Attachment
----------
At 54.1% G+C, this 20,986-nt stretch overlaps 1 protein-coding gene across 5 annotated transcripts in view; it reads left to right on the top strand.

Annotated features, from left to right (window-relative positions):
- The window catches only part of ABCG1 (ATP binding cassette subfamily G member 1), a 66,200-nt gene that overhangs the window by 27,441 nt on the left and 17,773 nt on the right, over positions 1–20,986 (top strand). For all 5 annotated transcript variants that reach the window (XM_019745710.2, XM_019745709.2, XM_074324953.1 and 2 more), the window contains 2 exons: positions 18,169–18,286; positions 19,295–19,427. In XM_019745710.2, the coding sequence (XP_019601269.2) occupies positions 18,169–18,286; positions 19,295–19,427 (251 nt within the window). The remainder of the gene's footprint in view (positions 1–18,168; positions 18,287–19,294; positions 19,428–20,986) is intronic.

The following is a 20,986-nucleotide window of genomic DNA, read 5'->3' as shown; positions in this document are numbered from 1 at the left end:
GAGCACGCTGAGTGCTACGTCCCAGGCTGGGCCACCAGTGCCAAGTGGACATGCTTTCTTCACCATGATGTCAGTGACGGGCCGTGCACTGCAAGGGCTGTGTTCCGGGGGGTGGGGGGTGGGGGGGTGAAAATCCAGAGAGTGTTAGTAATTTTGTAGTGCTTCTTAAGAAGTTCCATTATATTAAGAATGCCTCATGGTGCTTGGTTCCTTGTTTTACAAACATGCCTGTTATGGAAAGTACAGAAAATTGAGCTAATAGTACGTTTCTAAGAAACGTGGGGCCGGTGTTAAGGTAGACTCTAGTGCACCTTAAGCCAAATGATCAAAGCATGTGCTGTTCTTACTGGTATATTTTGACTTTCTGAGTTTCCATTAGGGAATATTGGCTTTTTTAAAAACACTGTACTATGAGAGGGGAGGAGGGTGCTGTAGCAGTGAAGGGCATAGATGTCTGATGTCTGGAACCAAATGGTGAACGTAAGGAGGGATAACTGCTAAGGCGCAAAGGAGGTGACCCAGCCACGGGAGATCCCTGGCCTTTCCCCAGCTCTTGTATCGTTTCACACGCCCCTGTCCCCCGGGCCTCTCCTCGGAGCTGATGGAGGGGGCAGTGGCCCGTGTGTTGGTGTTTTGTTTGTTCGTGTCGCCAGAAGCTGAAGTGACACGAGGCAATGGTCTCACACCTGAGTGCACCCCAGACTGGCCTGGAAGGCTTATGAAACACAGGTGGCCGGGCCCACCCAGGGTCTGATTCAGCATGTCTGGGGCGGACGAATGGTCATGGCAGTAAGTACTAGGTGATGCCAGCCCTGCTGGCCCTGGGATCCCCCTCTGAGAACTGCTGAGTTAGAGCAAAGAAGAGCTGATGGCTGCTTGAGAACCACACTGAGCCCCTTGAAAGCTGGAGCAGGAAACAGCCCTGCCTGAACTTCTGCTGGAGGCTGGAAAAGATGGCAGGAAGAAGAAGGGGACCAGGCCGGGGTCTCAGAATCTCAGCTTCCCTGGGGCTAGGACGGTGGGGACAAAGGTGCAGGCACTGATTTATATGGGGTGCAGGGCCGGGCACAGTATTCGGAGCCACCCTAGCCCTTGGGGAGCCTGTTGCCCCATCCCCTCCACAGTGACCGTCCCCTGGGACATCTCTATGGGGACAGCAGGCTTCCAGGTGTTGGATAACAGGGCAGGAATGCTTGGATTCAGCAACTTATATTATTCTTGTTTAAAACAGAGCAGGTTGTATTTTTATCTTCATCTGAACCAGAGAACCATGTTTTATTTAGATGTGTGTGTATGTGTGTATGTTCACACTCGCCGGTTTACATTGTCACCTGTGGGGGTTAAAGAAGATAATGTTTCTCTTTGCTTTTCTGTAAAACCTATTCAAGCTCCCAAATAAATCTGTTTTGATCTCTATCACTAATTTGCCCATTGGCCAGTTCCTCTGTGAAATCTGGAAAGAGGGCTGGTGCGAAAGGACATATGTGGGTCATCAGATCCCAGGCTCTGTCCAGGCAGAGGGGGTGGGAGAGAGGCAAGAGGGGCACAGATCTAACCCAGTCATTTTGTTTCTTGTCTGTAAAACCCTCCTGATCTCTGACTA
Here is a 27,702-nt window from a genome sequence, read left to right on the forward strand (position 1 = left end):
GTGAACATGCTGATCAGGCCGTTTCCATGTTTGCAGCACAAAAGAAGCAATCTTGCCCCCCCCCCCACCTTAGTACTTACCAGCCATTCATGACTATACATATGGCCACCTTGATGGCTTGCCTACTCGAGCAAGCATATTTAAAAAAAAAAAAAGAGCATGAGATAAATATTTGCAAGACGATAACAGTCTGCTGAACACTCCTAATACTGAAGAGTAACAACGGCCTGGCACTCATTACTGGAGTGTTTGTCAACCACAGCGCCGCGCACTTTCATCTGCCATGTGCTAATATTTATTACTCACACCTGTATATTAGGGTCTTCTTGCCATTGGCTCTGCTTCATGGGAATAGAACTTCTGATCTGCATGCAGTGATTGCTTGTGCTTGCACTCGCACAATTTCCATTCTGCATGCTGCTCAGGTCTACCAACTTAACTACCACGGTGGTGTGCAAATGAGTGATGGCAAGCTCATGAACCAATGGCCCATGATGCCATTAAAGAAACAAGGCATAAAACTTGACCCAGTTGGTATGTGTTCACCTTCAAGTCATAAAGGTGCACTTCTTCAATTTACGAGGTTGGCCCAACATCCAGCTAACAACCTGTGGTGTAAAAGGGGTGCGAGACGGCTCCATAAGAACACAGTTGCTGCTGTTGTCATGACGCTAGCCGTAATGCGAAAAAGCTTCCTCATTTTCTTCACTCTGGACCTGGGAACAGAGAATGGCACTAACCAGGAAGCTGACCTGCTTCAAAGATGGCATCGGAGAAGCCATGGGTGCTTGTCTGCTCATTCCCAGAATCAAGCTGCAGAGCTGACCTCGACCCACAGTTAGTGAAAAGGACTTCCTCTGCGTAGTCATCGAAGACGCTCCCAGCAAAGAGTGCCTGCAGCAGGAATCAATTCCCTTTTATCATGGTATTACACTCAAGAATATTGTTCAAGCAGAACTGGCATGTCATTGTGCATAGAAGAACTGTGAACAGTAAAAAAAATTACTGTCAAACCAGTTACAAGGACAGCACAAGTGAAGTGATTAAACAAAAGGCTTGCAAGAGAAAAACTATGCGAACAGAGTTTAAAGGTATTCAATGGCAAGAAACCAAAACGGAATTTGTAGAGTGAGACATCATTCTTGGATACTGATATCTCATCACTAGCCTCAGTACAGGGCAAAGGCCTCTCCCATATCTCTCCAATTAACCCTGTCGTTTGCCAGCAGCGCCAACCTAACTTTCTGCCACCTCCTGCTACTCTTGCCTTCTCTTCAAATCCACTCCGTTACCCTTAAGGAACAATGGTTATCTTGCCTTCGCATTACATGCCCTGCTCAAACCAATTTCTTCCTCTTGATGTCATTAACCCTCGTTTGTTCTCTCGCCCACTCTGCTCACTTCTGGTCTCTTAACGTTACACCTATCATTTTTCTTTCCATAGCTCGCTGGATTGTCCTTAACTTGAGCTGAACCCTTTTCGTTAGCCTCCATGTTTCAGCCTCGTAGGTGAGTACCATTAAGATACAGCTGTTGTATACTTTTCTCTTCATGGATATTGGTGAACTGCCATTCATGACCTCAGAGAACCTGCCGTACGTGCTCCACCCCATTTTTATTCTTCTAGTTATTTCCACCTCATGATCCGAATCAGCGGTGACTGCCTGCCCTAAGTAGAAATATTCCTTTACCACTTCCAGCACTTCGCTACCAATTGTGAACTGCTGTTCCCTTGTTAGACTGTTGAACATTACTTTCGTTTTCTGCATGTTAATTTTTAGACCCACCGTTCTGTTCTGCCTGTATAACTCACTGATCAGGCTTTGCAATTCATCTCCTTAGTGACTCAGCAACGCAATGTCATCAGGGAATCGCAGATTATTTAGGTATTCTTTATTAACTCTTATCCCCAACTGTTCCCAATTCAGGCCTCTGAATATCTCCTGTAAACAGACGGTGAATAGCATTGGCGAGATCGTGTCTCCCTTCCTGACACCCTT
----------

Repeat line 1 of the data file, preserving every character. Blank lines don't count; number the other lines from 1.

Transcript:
At 54.1% G+C, this 20,986-nt stretch overlaps 1 protein-coding gene across 5 annotated transcripts in view; it reads left to right on the top strand.